Driving my first car in my varsity days, a VW Jumbo Golf with a throttle, and many stalls at traffic intersections struggling to get my cold car started, with traffic backing up behind me, has made me rather averse to having the engine switch off when stopping.

So, in the beginning I found myself holding my breath to see if the Mazda CX-5 would actually start again as quickly as I needed it to – and it did not disappoint.

I also soon learnt that by simply lifting my foot slightly of the brake – just a little bit and just before I knew I would need to get going – the car started again. And you don’t have to worry about the vehicle rolling backwards with your foot not fully on the brake as there is no roll-back thanks to the Hill Launch Assist.

A bit of technical info is that Mazda says the CX-5’s stop/start system is unique in that it doesn’t rely on the engine to restart via the same process as when you start the car up.

SISS restarts the engine through combustion. Mazda’s system injects fuel directly into the cylinder while the engine is stopped and ignites it to generate downward piston force when you remove your foot from the brake.

Its boot capacity of 403 litres is adequate for a family vehicle and there is good rear legroom.

The fact that the rear backrest can split and be folded forward in a 40/20/40 configuration offers a lot of versatility as it not only allows for the loading of wide, bulky objects, but will allow two passengers to sit on either side of a long object.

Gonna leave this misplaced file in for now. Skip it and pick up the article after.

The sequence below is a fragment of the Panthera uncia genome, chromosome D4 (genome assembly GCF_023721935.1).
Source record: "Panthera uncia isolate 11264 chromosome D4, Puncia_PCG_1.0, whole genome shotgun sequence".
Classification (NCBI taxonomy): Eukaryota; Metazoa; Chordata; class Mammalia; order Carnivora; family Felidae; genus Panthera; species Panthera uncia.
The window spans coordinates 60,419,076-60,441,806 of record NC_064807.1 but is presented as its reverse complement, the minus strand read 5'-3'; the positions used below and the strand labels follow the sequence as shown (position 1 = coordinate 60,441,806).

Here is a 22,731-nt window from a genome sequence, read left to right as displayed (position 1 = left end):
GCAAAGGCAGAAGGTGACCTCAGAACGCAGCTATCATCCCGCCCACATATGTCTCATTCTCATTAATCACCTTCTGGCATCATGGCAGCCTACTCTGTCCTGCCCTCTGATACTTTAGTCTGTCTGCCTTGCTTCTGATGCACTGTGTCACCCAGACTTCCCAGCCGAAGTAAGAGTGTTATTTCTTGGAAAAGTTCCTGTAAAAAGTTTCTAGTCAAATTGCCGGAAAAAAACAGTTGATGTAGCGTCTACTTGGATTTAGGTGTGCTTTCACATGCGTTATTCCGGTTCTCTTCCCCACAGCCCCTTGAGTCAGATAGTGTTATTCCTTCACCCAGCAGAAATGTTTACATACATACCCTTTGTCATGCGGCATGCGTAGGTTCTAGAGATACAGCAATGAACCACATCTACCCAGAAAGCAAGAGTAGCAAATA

Driving

I liked the performance of this car and the overall handling and agility. We took it out on the open road to Port Alfred for a day trip and the CX 5 offered a comfortable, surefooted ride, with plenty of power for overtaking. It’s also the perfect vehicle to drive with on Port Alfred’s shockingly bad roads.

The steering wheel, apart from offering the convenience of controls for the audio system, also has a nice feel between the fingers.

Only disappointment was the rather high fuel consumption of 9.3L per 100km (over a period of a week with both open road and town driving), which is rather thirsty for a diesel vehicle which was not even driven enthusiastically.

Mazda, however, claims an average fuel consumption of 5.9 L/100 km.

The 2.2-litre 4-cylinder SkyActiv-D engine is quite refined and not as hard on the ears as diesel engines are known to be. It produces 129 kW and 420 Nm (at 2 000 rpm) and is well-matched to the six-speed transmission, which changes very smoothly, even when putting one’s foot down to overtake on the open road.

The model line-up features 2.0-litre and 2.5-litre petrol engines, as well as two versions of the 2.2-litre twin-turbo diesel engine. It offers both manual and automatic transmissions.

A safety measure on the high spec Individual and Akera models includes Lane Keep Assist (LKA) which operates at speeds over 65km/h.

It has six built-in SRS airbags, including front, side (front) and curtain (front and rear).

Other safety features include Dynamic Stability Control (DSC) incorporating Traction Control System (TCS), ABS and Electronic Brake-force Distribution (EBD) and Emergency Brake Assist (EBA).